9 Women Who Have Stood Up Against The Attacks On Health Care
Between cuts to Planned Parenthood and reduced protections for pre-existing conditions, the GOP's recent attempts at health care reform have put many women in an uneasy position. Opponents of the GOP-proposed system may have felt a sigh of relief earlier this week when Senate Republicans failed to pass their version of the health care bill. But the fight over health care isn't over — and the many women who have taken on health care don't seem inclined to stop anytime soon.
Under the Affordable Care Act, many women were guaranteed coverage for services like STD testing and contraception. The version of health care reform that the Senate tried to pass earlier this week would have given insurance companies the opportunity to offer plans that don't adhere to ACA regulations, putting women potentially at risk of losing benefits. Ultimately, Republican senators didn't secure the majority of votes that they needed to pass their bill. In response, President Trump signaled that Republicans would take a passive approach to health care reform, as he said that Republicans would "let Obamacare fail." Republicans may be scaling back their health care approach, but women opposed to the ACA overhaul will continue to fight for the right coverage.
Sen. Susan Collins
A Republican senator from Maine, Susan Collins was one of the few Republican senators who didn't back the party leadership's plan to repeal the ACA without a replacement. By committing to a "no" vote, Collins helped to block the GOP's plan from moving forward. Collins called for bipartisanship to address health care reform.
Sen. Lisa Murkowski
Like Collins, Sen. Lisa Murkowski, a Republican from Alaska, committed to vote "no" on Senate Republicans' plan to repeal Obamacare without a replacement. Murkowski said in a statement that repealing the ACA without a replacement "creates confusion and greater uncertainty." She, too, called for bipartisan work moving forward.
Sen. Shelley Moore Capito
Sen. Shelley Moore Capito of West Virginia rounded out the Republican opposition to repealing the ACA without a replacement. "I did not come to Washington to hurt people," she said in a statement. Interestingly, Collins, Murkowski, and Capito — as well as all Republican women — were shut out of the closed-door meetings that led to the Senate bill's creation.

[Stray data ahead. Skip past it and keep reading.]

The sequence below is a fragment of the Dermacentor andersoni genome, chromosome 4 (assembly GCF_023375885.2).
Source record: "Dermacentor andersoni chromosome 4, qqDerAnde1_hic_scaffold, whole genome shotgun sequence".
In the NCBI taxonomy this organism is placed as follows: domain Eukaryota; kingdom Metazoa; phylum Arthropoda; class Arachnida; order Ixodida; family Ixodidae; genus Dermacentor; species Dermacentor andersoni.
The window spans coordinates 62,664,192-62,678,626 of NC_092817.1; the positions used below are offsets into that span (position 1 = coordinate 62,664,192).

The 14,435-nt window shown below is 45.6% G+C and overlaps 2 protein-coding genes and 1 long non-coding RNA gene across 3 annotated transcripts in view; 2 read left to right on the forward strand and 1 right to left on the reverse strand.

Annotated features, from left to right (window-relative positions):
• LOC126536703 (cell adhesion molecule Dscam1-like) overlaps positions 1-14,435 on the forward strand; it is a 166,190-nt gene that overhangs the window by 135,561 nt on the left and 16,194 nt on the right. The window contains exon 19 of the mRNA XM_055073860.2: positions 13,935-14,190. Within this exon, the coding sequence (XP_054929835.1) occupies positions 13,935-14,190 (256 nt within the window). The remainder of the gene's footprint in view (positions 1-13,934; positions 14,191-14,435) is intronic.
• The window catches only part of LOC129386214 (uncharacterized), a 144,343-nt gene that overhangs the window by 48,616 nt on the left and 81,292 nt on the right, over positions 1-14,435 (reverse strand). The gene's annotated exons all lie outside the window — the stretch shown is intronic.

Sen. Kamala Harris
Across the aisle, Sen. Kamala Harris, a Democrat from California called on supporters to "keep up the pressure" by contacting their senators about health care reform. She's only serving her first term in the Senate, but Harris has made quite a name for herself already. On health care, as with other issues, Harris won't be silenced.
Sen. Elizabeth Warren
Surely, many (if not all) Democratic lawmakers oppose the Republican strategy for revamping health care. But not to be lost in the shuffle is Sen. Elizabeth Warren of Massachusetts. Warren has more experience than Harris, but she has a similar reputation, speaking out boldly for what she believes in.
Hillary Clinton may have lost her official opportunity to lead health care reform last November, but she isn't staying silent. As Republican lawmakers put forth their plans, Clinton plugged a plan of her own. "Feel free to run with it," she told Republicans over Twitter.
Under the House and Senate versions of GOP health care reform, Planned Parenthood would lose funding. As its president, Cecile Richards seems a fitting opponent to Republican health care reform. Like others, Richards has called for her supporters to contact their senators in opposition to the GOP plan.
It's not just lawmakers and leaders who are fighting back. In Ohio, women dressed as characters from The Handmaid's Tale to protest a state bill that would limit abortion access. Similar protests have also occurred elsewhere in recent months, including Texas and Missouri.
The Seattle Storm
On Tuesday, the WNBA's Seattle Storm partnered with Planned Parenthood for the team's home game against the Chicago Sky. The themed game was planned weeks in advance, but it ended up coming at a meaningful time, as the women-owned team supported Planned Parenthood the very week that Republican senators worked to defund the health care organization.
From the front lines of Capitol Hill to the stands of a Seattle arena, women across the country have shown their distaste for attacks on their health care. At the federal level, those attacks have failed so far, but there's little doubt that the debate will continue. As it progresses, women in government and from all walks of life can work together to ensure that health care reform includes their interests.